Week 7 Intro To Critical ThinkingPresentation Transcript
Introduction to Critical Thinking GXEX1406 Thinking and Communication Skills
What is critical thinking?
Cognitive skills and intellectual dispositions needed to effectively:
Identify, analyze and evaluate arguments and truth claims
Discover and overcome personal prejudices and biases
Formulate and present convincing reasons in support of conclusions
To make reasonable, intelligent decisions about what to believe and what is true
What does not thinking critically look like?
Blindly reproducing old learned reactions
Blindly accepting face value all justifications of organizations & political leaders
Blindly believe TV commercials
Blindly trust political commercials
Blindly accept and say that if the textbook says it, it must be so
Blindly accept and say that if the organization does it, it must be right
What does Critical Thinking Look Like?
Contextual sensitivity - being sensitive to stereotypes about people of particular group & accept others at face value unconditionally
Perspective thinking - trying to get into other person's head, or walk in other’s shoes to see the world way that person sees it
Tolerance for ambiguity - ability to accept multiple interpretations of same situation
What are the Major Concepts in Critical Thinking?
You will learn all these major concepts throughout the course
Something else is needed
More to Critical Thinking than just cognitive skills
Human beings are more than just thinking machines
Need “the Critical Spirit” (affective dispositions)
A probing inquisitiveness
A keenness of mind
A zealous dedication to reason
A hunger or eagerness for reliable information
Critical thinkers strive for these intellectual standards
Why is Critical Thinking of Value?
You can answer—why of value to you?
What’s value of cognitive skills?
What’s value of the critical spirit?
Would these mean more success at what you do?
Would it mean better grades for students?
Grades – Yes!
1,100 college students
Significant correlation between CT scores & college GPA
Critical Thinking skills can be learned
Significant correlation between Critical Thinking and Reading Comprehension
Main Purpose of College Experience
Achievement of liberal (liberated) education. It’s about
Learning to learn
Learning to think for one’s self
Leads away from naïve acceptance of authority
Leads above self-defeating relativism
Beyond ambiguous contextualism
Culminates in principled, reflective judgment
So..the benefits of critical thinking
In the classroom….
Understand materials you are studying
Critically evaluate what you are learning
Develop your own arguments on particular issues
In the workplace….
Analyze information, draw appropriate conclusions
Avoid making foolish decisions
Help to free us from unexamined assumptions, dogmas & prejudices
If critical thinking is so important, why is that uncritical thinking is so common?
Barriers to critical thinking
Lack of relevant background information
Poor reading skills
Resistance to change
Cont…. (barriers to critical thinking) – THE MAJOR HINRANCES
Egocentrism (self-centred thinking)
Sociocentrism (group-centred thinking)
All these play a powerful role in hindering critical thinking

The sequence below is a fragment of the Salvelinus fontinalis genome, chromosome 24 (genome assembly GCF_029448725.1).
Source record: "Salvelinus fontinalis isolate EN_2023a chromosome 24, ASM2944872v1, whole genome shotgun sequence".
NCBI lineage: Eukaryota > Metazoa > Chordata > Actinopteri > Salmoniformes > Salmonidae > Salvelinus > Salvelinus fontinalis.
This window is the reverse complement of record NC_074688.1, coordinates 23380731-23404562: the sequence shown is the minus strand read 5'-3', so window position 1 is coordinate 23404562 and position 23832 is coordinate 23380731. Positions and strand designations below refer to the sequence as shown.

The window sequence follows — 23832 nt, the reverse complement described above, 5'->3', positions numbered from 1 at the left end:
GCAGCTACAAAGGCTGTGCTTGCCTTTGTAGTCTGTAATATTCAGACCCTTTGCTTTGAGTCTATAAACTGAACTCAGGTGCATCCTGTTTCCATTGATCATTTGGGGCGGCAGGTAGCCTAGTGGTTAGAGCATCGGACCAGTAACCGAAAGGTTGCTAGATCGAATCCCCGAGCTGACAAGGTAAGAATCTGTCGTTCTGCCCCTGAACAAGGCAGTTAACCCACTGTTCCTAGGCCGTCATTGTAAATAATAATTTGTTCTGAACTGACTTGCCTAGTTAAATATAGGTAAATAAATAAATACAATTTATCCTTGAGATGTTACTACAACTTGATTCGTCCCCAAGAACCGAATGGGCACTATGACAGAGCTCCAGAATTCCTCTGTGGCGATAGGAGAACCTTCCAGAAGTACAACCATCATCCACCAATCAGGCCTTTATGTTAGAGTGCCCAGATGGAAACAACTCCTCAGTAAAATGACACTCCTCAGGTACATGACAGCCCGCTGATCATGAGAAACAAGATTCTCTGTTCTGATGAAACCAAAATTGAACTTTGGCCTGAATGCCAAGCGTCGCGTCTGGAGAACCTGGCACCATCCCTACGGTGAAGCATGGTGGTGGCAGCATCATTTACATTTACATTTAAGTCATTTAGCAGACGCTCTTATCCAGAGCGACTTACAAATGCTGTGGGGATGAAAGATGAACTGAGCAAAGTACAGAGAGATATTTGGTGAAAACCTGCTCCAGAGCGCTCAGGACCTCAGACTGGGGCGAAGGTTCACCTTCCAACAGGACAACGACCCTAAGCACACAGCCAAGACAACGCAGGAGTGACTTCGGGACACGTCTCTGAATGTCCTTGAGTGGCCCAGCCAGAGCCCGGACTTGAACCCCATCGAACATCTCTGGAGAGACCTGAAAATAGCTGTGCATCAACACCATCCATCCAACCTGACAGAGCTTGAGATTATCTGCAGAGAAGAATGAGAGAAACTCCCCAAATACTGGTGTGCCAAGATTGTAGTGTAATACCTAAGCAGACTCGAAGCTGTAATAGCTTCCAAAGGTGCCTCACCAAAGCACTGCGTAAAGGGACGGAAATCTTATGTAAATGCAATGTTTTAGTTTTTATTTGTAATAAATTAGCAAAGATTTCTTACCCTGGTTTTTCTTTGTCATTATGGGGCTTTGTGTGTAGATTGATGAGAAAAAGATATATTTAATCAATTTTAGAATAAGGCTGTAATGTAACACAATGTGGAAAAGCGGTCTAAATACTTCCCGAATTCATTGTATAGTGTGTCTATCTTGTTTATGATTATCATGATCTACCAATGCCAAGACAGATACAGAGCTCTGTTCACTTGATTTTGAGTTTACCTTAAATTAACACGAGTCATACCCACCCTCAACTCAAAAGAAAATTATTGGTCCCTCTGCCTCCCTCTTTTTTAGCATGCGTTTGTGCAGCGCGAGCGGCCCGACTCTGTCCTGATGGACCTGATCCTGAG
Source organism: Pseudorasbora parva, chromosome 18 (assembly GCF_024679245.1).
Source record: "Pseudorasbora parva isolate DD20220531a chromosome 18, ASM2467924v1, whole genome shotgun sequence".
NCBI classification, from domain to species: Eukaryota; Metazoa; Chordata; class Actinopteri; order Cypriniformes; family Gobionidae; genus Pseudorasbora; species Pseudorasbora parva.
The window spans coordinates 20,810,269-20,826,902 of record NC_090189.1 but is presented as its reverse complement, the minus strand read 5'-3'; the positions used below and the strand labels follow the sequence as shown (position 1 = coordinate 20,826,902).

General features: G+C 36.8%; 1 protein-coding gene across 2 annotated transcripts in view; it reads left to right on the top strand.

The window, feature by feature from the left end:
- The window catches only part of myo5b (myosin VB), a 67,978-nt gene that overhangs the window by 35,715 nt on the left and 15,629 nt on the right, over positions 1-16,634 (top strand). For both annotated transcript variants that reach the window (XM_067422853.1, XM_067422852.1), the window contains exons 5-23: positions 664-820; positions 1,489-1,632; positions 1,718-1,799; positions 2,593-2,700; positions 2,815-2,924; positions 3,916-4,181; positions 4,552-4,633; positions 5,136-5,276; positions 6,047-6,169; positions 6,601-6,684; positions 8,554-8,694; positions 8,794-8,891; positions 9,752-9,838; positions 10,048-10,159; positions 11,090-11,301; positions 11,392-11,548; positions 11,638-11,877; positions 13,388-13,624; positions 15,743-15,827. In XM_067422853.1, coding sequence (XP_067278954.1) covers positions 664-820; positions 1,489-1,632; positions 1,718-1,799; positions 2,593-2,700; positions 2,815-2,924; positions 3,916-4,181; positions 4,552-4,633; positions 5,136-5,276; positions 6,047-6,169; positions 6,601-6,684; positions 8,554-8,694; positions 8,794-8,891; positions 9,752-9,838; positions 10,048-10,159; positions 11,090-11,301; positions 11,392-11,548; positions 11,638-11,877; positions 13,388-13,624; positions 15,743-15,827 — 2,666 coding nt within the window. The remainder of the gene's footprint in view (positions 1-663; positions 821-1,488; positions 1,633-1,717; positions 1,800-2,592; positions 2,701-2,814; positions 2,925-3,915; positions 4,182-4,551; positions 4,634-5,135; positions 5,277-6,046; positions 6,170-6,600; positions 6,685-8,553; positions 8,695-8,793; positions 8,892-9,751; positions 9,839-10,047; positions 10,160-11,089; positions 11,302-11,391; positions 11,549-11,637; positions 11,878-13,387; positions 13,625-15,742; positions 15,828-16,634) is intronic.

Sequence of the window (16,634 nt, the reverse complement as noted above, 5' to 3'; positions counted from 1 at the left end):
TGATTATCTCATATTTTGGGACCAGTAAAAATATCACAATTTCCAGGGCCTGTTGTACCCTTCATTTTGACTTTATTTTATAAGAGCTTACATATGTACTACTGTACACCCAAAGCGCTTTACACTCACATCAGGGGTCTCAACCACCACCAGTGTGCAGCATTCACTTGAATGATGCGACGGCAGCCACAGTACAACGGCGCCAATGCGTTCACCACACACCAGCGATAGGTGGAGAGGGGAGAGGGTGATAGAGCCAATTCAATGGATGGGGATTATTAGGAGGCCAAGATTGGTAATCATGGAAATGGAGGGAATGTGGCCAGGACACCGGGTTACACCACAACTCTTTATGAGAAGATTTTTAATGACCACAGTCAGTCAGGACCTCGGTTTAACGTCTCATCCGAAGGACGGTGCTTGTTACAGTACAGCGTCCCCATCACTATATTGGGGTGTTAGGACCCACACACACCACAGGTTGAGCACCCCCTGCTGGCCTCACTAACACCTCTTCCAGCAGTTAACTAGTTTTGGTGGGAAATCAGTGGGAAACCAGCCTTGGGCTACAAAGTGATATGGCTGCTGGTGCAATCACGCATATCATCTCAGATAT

EGOCENTRISM – the tendency to view one’s own interests, ideas and values as superior to everyone’s else SELF-INTERESTED THINKING – tendency to accept and defend beliefs that harmonize one’s own self-interest SELF-SERVING BIAS – tendency to overrate oneself
Are you overconfident in your belief?
Activity 1: Make a low and high guess such that you are 90 percent sure the correct answer falls between the two. Your challenge is to be neither too narrow (I.e overconfident) nor too wide (underconfident)
The number of Malaysia’s Internet users
(90% confidence range)
LOW - ?
HIGH - ?
Sociocentrism: group-centred thinking
Group bias – the tendency to see one’s own group as being inherently better than others
Herd instinct (conformism) – the tendency to follow the crowd
Unwarranted Assumptions & Stereotyping
Assumption – something taken for granted, something we believe to be true without any proof or conclusive evidence
Unwarranted assumption – something taken for granted without good reason
Stereotyping – making a hasty generalization
Believing something not because you had good evidence for it but simply because you wished it were true.
Believing something because it makes one feel good, not because there is good rational grounds for thinking it is true.
Activity 2 - Refer to the handout. Read the story and answer the questions that follow:
Answer the following
Which one did you choose? Why?
As you read, you probably imagined what the characters looked like. From the image you had of them, describe the following characters in a few sentences:
Lieutenant Ashley Morganstern
What is the relationship between Dr Brown and Marie Brown?
Get into your group. Discuss the followings
Compare your responses to Questions 1 & 3? Is there any consensus in the group?
Look at your portrait of Dr Brown. How many assumptions did you make about the doctor’s gender, age, appearance, and profession? What evidence in the story supports your image of the doctor?
Look at your portraits of the other characters. What similarities do you find among your group members?
Read Bassham’s Critical thinking – Chapter 1
Critical thinkers exhibit a number of traits that distinguish them from uncritical thinkers